At License Dashboard we are, and always have been passionate about creating and maintaining a diverse place of work. One of our employees has been working with the Women in Technology Community by building a space where women can support each other, share advice and work to narrow the gender gap.
We asked some esteemed women within the IT industry to tell us a bit about their experiences within the workplace. Here’s what Rebecca Horton of Ceridian said:
When did you first start in the IT industry and what drew you to it?
It was 2008 and after living in the USA, I moved back to Canada and found a job at a reseller (Acrodex). I was hired into an Inside Sales AM role, and quickly discovered that my background in Insurance and Law gave me the ability to be able to understand and disseminate licensing contracts. I loved learning about how organizations were using technology and it made me feel like I was an extension of their team – helping customers, and people is something I’ve always been passionate about.
As a woman, have you faced any challenges within working environments?
There’s been a few times where there was some awkwardness, and I found it hard to connect inside the ‘boy’s club’s’ of IT. Thankfully, only one or two really bad experiences where I was feeling ‘ignored’ in a situation and my male counterparts were clearly included above myself. However, I’ve always found that the best way to counter these kinds of situations is to 1) listen 2) speak confidently about subjects where you know your stuff and 3) never be afraid to defer to someone who knows more. In this way, I’ve always been able to gain respect of my peers, regardless of their sex.
It’s now well known that a lot of industries have been highlighted due to pay gaps between men and women, do you think this is the same within the IT industry?
I think that in general yes, but in my area of IT, which is ITAM – it’s not as significant. I actually have worked with a lot of women in ITAM specifically. And myself, I’ve always done everything I can to make sure that the teams that I work with, and who report to me, have fair and equitable pay. Additionally, I think a big part of it comes down to the organization and not just the industry. You have to make a conscious decision to work for companies, and work with people, who share your passion, and your values. In many cases, when interviewing for a new role, I’m interviewing them, just as much as they are interviewing me.
In recent years there has been an influx of women in all workplaces, but it’s not equal to men, I read somewhere that men are 30% more likely to be promoted to a managerial position than women. Why do you think this is and what can organizations do to prevent discrimination and maintain equality when looking at hiring, salaries and promotions?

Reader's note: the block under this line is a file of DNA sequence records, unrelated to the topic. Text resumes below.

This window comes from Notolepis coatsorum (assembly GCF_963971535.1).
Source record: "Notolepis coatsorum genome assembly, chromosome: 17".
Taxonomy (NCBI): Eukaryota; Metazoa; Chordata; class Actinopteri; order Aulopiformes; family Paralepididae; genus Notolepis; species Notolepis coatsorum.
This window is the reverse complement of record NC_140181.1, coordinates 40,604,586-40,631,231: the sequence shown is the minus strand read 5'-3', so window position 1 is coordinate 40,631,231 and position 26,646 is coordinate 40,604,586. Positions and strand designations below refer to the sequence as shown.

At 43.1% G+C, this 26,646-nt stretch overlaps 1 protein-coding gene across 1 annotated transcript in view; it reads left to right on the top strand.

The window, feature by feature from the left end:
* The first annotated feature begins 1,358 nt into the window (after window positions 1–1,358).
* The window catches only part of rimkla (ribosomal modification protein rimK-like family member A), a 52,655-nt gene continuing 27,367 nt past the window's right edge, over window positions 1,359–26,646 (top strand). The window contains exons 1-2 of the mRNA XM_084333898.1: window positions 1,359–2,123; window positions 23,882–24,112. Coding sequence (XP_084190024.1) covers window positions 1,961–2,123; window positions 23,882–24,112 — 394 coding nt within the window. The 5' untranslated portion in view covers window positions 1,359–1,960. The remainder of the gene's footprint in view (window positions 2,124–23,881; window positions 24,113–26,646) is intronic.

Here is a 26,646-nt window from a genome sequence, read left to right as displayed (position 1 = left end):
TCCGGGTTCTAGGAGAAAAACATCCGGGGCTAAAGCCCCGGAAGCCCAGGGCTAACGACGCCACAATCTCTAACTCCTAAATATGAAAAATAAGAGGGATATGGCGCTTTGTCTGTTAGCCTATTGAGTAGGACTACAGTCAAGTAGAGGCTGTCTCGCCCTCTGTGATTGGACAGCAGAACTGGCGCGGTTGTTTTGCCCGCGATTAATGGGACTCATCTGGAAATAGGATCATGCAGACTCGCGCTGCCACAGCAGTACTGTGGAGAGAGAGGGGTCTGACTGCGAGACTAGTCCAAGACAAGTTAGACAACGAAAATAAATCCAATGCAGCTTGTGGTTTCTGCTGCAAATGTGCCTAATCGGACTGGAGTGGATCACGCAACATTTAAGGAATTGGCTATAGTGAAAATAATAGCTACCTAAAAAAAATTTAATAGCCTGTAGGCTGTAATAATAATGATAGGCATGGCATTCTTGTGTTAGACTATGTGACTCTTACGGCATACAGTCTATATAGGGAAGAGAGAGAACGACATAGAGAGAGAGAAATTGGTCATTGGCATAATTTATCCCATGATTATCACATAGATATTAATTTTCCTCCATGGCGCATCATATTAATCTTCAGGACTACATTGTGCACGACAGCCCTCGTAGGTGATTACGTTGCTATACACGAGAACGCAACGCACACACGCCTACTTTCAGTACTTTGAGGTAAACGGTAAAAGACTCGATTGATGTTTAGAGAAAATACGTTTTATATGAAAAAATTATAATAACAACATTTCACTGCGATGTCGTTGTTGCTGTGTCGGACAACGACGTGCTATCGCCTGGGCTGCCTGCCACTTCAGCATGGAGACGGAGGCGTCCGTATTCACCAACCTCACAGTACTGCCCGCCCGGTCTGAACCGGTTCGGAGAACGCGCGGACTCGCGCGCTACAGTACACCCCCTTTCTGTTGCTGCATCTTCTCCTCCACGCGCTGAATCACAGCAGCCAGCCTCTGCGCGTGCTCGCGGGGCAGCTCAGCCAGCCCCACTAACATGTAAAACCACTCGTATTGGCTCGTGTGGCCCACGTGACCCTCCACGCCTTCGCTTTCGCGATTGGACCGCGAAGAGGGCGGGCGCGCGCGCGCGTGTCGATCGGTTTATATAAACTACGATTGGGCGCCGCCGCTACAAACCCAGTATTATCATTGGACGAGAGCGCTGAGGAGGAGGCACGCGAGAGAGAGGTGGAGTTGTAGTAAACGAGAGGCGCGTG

I think that as women, we don’t do enough self promotion. We sit back and wait to be noticed – it’s from being taught to be demure, humble, and in the worst cases, passive. However, what makes us great leaders is that we are carers first. We put the needs of our teams ahead of our self.
In order to avoid it, or fix it, organizations must look at the data. Do reviews, and swallow the hard pills. If you’ve had bad practices in the past, do something about it. Making fairness, equality, and meritocracy be part of your culture makes you a better company – no matter what industry you’re in.
What makes us great leaders is that we are carers first.
What resources and support are available for women in IT?
15 years ago, and since then, I’ve had the benefit of being surrounded by peers and leaders who were incredibly supportive and generous with their knowledge and time. Now, I think that finding a group of people that you connect with, on any forum, is very important. And find a mentor – throughout your career you’ll have different needs. Mentors can help you navigate this. And you may need different mentors, at different times.
What’s the biggest lesson you have learnt as a women in the IT industry?
I’ve learned so much – but probably the best is to consider yourself as a brand. It’s up to each and every one of us to self promote, own your journey, and be responsible for the direction your career takes. If you don’t find the opportunity you want; create your own!
What is your favourite part of working in the IT industry?
The people – and the travel! I’ve visited 13 countries, lived in 3 countries, and met hundreds of amazing, intelligent, insightful, and inspiring people.
What’s the biggest professional challenge you have faced and how did you overcome it?
Juggling family and work. Being there for my kids, my family, and my partner, while still making the time to build my brand, take training, attend conferences, as well as projects and day to day work. Thankfully, as the industry has matured, it’s become easier to work any time, any where – and I’ve been able to find ways to bring my family with me and blend work and personal – making business trips into vacations!
Do you have any advice or words of wisdom to women starting out in the IT industry?
Where ever you start in this crazy big world of IT, you are going to have a million opportunities to find your calling and your true passion. Don’t be afraid to follow new paths, circle back, forge new ones – just have a great time doing it!
Don’t be afraid to follow new paths
Keep an eye out for the next blog in the Women in Technology series and if you would like to take part, please don’t hesitate to get in contact.